How It Happens To People

How It Happens To People Artwork - water and fire

I didn’t believe him. I should have. If I had, I wouldn’t be here outside the house, fire hissing through the cracks in the front windows, the smell of burnt salt and birchwood choking me whether I breathe out of my mouth or not. The firemen were hosing down the house, drenching what used to be one of my favorite places in the floaties of the local water supply that we all got good grades to escape. It was Jeff who was the most paranoid when we made it out to UC, always checking his glass for metals and speckles. It’s the city life for us. It wasn’t like him to look back. Why then he decided to use this old house to store his excess instead of a temperature controlled storage building, I’ll never understand. I remember Mom complaining that gas was over a dollar growing up. It took a full tank to get out here.

It hit me while I was watching the blaze. What I would give to get in there and pick out a few of his pieces before the intricate carvings of paraffin are all melted into one collective pool. I knew it hadn’t happened yet. The tall fireman glanced over at me from time to time, putting his thumb in front of his eyes, turning his head sideways. I know better than to go in. Besides, it’s all connected, everything goes back, everything ends how it starts, and all that shit Jeff would say. It would be true of the candles, if it wasn’t already.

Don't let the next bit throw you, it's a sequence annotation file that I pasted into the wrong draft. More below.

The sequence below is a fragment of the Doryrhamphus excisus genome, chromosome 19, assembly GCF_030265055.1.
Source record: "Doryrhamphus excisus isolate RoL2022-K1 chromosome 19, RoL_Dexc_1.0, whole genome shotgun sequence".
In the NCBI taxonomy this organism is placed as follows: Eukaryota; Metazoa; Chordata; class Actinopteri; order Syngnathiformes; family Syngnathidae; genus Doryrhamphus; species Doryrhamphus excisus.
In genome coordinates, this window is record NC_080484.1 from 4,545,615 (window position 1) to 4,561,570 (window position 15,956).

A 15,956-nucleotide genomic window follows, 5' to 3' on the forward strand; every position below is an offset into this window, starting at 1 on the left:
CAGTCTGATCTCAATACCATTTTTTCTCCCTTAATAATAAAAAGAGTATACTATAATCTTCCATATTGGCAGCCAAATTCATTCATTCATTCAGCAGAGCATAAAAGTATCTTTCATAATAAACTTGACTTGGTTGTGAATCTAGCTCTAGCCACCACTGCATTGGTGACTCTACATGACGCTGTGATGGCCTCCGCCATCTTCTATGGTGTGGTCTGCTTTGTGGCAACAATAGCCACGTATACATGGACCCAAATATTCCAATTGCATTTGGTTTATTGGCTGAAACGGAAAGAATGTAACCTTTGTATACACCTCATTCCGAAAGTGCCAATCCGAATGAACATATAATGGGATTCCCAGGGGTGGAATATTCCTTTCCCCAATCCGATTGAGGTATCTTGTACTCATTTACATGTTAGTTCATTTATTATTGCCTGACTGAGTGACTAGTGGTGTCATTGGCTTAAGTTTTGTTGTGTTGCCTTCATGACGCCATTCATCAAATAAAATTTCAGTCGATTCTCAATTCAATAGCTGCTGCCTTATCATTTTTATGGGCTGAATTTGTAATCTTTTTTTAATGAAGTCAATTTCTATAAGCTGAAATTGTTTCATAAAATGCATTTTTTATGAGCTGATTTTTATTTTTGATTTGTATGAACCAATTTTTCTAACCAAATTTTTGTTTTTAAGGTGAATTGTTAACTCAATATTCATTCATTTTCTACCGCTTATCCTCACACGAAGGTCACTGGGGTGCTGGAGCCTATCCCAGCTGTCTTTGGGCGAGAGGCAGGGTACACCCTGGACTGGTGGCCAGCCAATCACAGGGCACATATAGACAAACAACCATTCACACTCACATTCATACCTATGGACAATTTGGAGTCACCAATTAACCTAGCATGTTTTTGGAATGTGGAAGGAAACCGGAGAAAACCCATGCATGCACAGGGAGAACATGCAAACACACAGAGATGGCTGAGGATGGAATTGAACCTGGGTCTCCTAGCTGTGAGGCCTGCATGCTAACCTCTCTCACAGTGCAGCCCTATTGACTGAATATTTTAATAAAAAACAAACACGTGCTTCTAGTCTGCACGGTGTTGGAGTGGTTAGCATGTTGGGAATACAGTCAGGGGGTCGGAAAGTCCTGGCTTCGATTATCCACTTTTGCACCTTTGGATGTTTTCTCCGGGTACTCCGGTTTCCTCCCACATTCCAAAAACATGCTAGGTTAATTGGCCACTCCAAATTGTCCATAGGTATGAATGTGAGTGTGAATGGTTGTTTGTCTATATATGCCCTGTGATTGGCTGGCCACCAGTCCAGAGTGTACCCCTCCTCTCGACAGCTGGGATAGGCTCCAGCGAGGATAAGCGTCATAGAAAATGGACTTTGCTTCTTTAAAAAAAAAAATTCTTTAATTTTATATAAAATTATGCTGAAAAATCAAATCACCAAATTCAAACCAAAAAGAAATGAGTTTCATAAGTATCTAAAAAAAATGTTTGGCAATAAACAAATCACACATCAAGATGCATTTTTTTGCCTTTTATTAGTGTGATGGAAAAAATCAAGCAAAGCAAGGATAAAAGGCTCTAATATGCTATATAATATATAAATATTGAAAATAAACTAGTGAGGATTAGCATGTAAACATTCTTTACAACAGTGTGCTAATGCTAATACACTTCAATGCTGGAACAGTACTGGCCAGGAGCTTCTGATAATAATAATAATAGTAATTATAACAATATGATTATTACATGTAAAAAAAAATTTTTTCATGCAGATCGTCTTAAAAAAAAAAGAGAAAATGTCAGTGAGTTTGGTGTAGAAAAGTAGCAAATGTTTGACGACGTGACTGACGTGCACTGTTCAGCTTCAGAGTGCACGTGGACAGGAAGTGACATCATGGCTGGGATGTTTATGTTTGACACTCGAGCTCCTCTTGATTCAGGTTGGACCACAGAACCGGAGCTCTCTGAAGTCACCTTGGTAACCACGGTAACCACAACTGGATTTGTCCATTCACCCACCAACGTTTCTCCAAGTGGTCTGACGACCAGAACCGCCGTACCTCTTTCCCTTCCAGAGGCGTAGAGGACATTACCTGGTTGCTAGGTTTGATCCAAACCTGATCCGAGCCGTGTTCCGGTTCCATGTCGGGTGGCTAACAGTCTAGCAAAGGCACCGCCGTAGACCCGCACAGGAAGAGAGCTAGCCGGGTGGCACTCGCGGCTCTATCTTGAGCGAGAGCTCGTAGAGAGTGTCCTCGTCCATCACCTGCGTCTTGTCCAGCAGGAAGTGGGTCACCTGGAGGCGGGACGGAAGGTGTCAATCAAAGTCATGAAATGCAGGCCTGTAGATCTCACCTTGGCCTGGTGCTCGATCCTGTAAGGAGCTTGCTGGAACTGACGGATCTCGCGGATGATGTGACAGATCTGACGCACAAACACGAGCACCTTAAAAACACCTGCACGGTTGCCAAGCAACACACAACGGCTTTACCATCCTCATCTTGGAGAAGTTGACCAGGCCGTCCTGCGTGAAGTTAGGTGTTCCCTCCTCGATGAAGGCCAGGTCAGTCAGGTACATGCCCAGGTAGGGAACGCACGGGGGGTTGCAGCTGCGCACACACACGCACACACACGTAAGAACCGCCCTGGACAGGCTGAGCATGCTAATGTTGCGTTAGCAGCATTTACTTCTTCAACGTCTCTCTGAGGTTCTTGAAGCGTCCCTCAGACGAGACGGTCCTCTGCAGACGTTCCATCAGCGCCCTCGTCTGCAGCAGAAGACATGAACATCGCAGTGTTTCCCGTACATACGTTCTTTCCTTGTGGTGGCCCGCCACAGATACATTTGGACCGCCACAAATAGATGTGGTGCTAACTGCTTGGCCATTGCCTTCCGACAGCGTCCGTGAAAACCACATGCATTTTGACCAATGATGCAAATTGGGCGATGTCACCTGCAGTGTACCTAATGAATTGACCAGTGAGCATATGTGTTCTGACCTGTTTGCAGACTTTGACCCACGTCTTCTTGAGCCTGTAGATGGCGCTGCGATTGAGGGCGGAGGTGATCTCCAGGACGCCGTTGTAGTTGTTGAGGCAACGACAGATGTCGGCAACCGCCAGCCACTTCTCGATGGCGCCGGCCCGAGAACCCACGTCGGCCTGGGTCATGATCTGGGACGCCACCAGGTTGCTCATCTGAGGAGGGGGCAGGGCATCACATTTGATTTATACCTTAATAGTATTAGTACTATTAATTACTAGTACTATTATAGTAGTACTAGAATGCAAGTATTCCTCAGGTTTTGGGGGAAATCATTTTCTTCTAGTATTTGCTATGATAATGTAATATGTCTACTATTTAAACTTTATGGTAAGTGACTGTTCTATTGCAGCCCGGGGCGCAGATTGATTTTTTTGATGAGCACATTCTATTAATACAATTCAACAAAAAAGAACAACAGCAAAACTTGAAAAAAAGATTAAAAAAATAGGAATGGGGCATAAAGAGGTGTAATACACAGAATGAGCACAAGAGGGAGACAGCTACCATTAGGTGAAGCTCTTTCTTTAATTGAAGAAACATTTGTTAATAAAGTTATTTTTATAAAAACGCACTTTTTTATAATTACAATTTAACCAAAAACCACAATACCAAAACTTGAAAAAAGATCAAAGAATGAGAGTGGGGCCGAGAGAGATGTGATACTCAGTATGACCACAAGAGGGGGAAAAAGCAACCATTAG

Little explosions inside caused the firemen to jump back quickly. They asked me if I knew what was in there when they arrived. I told them I was, or I would be. Pumpkin carving tools were all that was left when it was done. I took the keyhole saw as a souvenir and took a picture with my phone to give the accountant. Until the floaties inside us drip into a puddle, brother.

By Eric Shay Howard

Eric Shay Howard is an author who blogs about his life as he develops his career and learns new things. He lives in Louisville, Kentucky.

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